CALGARY, Alberta – Wild winger Jordan Greenway recognizes he’s at his best when he’s edgy, skating with a mean streak that takes a physical toll on the opposition.
“It’s definitely part of my job,” Greenway said, “and I think I’m most dominant when I do play like that.”
But uncorking that impact requires Greenway to turn on a hard-nosed style that is the opposite of his easygoing personality, and flipping that mental switch can be tough.
“Me on the ice and me at home is a lot different,” Greenway acknowledged. “I think when I’m playing my best, I play a lot more aggressively, use my body a lot more, way more physical. I definitely gotta find ways to incorporate it into my game more, for sure, but it’s definitely not my norm.”
What happens when Greenway does transform into an agitator was on display Sunday in the 5-4 shootout loss to the Flames.
Not only did he register two hits, but he scored off a deflection after jostling to post up as a screen in front of the net.
The goal (his fifth) ended a 10-game drought, and Greenway finished with two shots — this after he had none in five contests during his goalless skid.
“It creates more space for myself and my linemates,” Greenway said about leveraging his 6-6, 225-pound frame. “It probably gets so frustrating on the ‘D.’ I couldn’t imagine. You just feel more confident. I think you feel like you got a bigger presence. I feel like I find myself shooting more, going to the net more and that’s when things tend to go in for me.”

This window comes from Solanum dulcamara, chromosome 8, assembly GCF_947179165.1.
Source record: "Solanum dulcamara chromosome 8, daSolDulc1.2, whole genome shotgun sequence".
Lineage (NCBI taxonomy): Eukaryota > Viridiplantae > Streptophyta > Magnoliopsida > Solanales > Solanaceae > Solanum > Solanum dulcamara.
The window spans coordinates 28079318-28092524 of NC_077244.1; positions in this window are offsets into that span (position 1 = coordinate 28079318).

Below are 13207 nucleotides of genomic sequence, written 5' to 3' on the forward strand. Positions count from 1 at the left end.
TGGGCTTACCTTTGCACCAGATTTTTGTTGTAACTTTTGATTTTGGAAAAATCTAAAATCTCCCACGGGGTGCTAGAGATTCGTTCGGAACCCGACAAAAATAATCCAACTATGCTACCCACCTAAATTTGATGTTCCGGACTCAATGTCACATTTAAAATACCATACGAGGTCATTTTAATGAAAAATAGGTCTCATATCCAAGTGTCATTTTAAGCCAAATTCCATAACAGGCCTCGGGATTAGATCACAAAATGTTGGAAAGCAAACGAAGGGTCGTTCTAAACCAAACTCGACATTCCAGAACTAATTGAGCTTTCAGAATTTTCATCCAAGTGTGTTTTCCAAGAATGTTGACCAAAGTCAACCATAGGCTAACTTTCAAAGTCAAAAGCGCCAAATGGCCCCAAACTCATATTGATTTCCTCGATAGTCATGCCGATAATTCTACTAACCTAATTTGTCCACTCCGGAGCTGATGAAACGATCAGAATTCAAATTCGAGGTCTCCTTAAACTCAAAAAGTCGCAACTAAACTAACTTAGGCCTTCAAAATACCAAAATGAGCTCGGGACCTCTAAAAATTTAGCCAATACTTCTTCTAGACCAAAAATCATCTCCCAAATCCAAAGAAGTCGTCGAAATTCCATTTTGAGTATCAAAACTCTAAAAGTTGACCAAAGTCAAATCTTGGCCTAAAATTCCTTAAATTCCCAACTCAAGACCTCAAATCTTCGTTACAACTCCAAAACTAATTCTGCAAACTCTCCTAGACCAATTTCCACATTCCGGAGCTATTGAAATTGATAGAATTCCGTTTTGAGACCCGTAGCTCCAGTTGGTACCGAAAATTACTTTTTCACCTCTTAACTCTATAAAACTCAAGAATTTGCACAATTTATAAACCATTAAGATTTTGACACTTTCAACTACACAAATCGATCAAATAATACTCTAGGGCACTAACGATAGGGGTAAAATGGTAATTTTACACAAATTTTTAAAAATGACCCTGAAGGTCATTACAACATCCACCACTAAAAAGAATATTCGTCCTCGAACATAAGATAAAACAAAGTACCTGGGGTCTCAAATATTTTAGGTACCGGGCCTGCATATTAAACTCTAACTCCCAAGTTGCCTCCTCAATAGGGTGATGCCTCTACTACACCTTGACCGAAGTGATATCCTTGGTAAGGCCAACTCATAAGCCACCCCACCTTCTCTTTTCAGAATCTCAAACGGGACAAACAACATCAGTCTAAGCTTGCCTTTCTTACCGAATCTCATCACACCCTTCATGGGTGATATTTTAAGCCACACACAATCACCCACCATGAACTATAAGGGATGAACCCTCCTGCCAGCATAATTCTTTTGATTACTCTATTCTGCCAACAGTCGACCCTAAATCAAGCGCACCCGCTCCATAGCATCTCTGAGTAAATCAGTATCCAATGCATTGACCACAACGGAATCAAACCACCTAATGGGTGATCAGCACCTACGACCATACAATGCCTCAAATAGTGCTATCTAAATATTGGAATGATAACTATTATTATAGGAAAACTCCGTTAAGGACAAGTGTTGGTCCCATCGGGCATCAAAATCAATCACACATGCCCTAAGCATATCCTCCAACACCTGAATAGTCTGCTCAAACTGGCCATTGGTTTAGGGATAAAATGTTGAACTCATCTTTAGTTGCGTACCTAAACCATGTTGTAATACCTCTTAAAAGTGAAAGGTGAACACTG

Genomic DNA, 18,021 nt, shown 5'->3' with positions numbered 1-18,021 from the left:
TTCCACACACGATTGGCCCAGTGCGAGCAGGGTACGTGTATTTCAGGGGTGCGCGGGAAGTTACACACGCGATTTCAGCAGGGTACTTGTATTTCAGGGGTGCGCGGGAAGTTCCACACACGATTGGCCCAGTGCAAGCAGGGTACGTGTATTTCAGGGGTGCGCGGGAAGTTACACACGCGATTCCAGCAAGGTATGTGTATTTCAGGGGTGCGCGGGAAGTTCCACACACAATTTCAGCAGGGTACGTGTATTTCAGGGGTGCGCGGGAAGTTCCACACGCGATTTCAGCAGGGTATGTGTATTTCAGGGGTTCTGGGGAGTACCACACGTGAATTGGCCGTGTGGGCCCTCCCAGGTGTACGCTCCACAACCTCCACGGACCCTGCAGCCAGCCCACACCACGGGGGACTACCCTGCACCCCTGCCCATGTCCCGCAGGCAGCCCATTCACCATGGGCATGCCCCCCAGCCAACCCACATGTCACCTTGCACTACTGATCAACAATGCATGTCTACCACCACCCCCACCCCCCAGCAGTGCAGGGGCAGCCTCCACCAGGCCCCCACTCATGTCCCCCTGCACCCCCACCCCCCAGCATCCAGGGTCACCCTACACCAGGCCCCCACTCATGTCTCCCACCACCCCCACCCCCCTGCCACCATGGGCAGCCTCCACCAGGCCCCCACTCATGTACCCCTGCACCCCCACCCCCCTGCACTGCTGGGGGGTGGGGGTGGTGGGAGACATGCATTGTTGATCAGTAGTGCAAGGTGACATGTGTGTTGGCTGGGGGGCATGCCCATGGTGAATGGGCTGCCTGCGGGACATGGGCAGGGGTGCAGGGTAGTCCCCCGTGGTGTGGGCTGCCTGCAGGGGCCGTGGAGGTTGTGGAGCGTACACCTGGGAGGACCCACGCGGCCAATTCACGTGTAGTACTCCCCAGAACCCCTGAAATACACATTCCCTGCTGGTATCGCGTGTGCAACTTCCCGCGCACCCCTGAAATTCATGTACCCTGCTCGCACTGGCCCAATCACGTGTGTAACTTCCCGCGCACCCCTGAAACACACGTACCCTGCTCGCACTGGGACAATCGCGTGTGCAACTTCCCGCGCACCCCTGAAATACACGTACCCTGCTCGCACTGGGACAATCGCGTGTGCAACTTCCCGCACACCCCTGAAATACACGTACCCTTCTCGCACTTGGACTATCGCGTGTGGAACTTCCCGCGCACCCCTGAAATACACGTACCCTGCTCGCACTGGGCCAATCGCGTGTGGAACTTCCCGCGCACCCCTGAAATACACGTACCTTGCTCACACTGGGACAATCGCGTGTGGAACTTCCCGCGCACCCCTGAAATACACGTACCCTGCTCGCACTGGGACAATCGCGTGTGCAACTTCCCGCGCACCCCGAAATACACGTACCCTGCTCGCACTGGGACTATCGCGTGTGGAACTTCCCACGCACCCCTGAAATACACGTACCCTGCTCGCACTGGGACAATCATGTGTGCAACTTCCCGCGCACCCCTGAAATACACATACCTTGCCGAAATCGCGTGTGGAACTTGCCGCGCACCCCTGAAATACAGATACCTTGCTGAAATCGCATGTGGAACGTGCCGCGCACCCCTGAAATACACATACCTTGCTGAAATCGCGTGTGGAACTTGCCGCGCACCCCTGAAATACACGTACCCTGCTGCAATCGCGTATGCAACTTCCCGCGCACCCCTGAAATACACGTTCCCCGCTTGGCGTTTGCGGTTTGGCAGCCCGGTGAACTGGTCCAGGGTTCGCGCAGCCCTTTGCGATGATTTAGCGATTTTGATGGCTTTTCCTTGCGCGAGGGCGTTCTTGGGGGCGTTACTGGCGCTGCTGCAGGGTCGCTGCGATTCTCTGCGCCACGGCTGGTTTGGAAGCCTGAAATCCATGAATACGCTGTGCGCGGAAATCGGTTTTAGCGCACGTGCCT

To play this way consistently, though, Greenway must remind himself to take on a gruffer persona and that’s more of a challenge than actually delivering a heavy imprint on the action.
“The mental part is the hardest part, for sure,” he said.
Defenseman Carson Soucy was expecting a group of around 40 family members and friends in attendance Thursday at the Scotiabank Saddledome, his first NHL game in his native Alberta.
Soucy grew up in Irma, about a four-hour drive from Calgary.
“It’s definitely fun,” Soucy said. “I got together with a few people [Wednesday] night — both of my brothers and the oldest one brought his kids, so it was fun to see the niece and nephew. The grandparents were in town. Just friends and family. It was a fun night.”
Goalie Devan Dubnyk, who didn’t make the trip to Calgary and has been away from the team this week while with his wife, Jenn, continues to deal with a medical situation, will practice Friday and Saturday, coach Bruce Boudreau said.
But whether he’s ready to start Sunday against the Canucks at Xcel Energy Center is unclear.
“I guess we’ll find out to see how he’s doing,” Boudreau said. “I don’t want to make that comment right now. But he’ll practice [Friday] and he’ll practice Saturday, so we’ll see on Sunday afternoon.”
As for winger Jason Zucker, who’s been recovering from a fractured right fibula, it’s questionable whether he rejoins practice Friday.
“He could, but he could not,” Boudreau said. “It depends on the trainers, and it depends on the doctors.
“They just said, ‘He was looking good,’ and any time you ask an injured player how they feel and they say, ‘Better,’ the coaches don’t really have a clue what that means. We’ll see. We’ll see what decisions are made. As far as the timeline goes, I think it’s three weeks now. I think they said four to six, so it seems to be on schedule.”
The Wild activated defenseman Greg Pateryn (lower-body injury) from injured reserve and reassigned defenseman Matt Bartkowski to the American Hockey League.